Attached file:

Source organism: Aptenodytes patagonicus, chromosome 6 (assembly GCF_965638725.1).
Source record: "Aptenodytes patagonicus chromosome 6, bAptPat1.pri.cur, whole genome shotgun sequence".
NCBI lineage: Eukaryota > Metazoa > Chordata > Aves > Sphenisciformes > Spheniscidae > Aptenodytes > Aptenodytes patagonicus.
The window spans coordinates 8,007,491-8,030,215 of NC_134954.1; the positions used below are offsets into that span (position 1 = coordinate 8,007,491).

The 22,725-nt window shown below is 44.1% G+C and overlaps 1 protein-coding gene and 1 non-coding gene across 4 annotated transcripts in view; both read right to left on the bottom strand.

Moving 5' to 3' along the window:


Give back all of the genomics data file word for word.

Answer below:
Source organism: Aptenodytes patagonicus, chromosome 6 (assembly GCF_965638725.1).
Source record: "Aptenodytes patagonicus chromosome 6, bAptPat1.pri.cur, whole genome shotgun sequence".
NCBI lineage: Eukaryota > Metazoa > Chordata > Aves > Sphenisciformes > Spheniscidae > Aptenodytes > Aptenodytes patagonicus.
The window spans coordinates 8,007,491-8,030,215 of NC_134954.1; the positions used below are offsets into that span (position 1 = coordinate 8,007,491).

The 22,725-nt window shown below is 44.1% G+C and overlaps 1 protein-coding gene and 1 non-coding gene across 4 annotated transcripts in view; both read right to left on the bottom strand.

Moving 5' to 3' along the window: